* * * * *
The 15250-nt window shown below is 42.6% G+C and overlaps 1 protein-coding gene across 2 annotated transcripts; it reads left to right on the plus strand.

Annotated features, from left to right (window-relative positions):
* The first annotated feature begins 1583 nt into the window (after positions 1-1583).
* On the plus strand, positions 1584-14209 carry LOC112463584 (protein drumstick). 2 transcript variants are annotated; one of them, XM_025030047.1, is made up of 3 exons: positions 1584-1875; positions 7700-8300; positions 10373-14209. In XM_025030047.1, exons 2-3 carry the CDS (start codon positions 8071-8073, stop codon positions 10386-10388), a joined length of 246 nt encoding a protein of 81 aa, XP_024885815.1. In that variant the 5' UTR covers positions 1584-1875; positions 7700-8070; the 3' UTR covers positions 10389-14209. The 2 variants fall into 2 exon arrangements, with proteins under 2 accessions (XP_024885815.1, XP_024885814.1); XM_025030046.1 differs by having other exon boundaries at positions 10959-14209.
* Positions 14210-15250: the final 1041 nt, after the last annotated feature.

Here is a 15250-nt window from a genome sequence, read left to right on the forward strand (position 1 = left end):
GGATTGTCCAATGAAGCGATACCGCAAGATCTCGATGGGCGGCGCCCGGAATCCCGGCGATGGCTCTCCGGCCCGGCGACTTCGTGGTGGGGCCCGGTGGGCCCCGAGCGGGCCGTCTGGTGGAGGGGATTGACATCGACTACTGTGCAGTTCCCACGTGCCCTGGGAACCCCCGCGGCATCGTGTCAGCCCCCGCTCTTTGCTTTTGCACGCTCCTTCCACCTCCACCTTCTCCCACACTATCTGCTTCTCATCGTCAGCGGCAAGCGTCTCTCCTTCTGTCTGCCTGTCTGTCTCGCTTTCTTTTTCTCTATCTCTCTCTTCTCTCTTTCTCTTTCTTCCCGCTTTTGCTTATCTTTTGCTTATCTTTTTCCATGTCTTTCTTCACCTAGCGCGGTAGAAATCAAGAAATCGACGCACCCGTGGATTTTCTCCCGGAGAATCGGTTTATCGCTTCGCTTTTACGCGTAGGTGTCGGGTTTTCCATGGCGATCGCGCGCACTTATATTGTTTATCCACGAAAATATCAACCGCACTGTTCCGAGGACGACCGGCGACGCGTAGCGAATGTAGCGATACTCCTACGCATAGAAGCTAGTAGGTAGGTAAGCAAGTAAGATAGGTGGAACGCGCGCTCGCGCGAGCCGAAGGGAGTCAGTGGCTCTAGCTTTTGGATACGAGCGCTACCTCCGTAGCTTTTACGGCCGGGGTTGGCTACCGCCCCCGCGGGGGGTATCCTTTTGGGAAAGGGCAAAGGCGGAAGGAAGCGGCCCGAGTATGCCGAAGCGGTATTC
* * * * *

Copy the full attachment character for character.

The 15250-nt window shown below is 42.6% G+C and overlaps 1 protein-coding gene across 2 annotated transcripts; it reads left to right on the plus strand.

Annotated features, from left to right (window-relative positions):
* The first annotated feature begins 1583 nt into the window (after positions 1-1583).
* On the plus strand, positions 1584-14209 carry LOC112463584 (protein drumstick). 2 transcript variants are annotated; one of them, XM_025030047.1, is made up of 3 exons: positions 1584-1875; positions 7700-8300; positions 10373-14209. In XM_025030047.1, exons 2-3 carry the CDS (start codon positions 8071-8073, stop codon positions 10386-10388), a joined length of 246 nt encoding a protein of 81 aa, XP_024885815.1. In that variant the 5' UTR covers positions 1584-1875; positions 7700-8070; the 3' UTR covers positions 10389-14209. The 2 variants fall into 2 exon arrangements, with proteins under 2 accessions (XP_024885815.1, XP_024885814.1); XM_025030046.1 differs by having other exon boundaries at positions 10959-14209.
* Positions 14210-15250: the final 1041 nt, after the last annotated feature.

Here is a 15250-nt window from a genome sequence, read left to right on the forward strand (position 1 = left end):
GGATTGTCCAATGAAGCGATACCGCAAGATCTCGATGGGCGGCGCCCGGAATCCCGGCGATGGCTCTCCGGCCCGGCGACTTCGTGGTGGGGCCCGGTGGGCCCCGAGCGGGCCGTCTGGTGGAGGGGATTGACATCGACTACTGTGCAGTTCCCACGTGCCCTGGGAACCCCCGCGGCATCGTGTCAGCCCCCGCTCTTTGCTTTTGCACGCTCCTTCCACCTCCACCTTCTCCCACACTATCTGCTTCTCATCGTCAGCGGCAAGCGTCTCTCCTTCTGTCTGCCTGTCTGTCTCGCTTTCTTTTTCTCTATCTCTCTCTTCTCTCTTTCTCTTTCTTCCCGCTTTTGCTTATCTTTTGCTTATCTTTTTCCATGTCTTTCTTCACCTAGCGCGGTAGAAATCAAGAAATCGACGCACCCGTGGATTTTCTCCCGGAGAATCGGTTTATCGCTTCGCTTTTACGCGTAGGTGTCGGGTTTTCCATGGCGATCGCGCGCACTTATATTGTTTATCCACGAAAATATCAACCGCACTGTTCCGAGGACGACCGGCGACGCGTAGCGAATGTAGCGATACTCCTACGCATAGAAGCTAGTAGGTAGGTAAGCAAGTAAGATAGGTGGAACGCGCGCTCGCGCGAGCCGAAGGGAGTCAGTGGCTCTAGCTTTTGGATACGAGCGCTACCTCCGTAGCTTTTACGGCCGGGGTTGGCTACCGCCCCCGCGGGGGGTATCCTTTTGGGAAAGGGCAAAGGCGGAAGGAAGCGGCCCGAGTATGCCGAAGCGGTATTC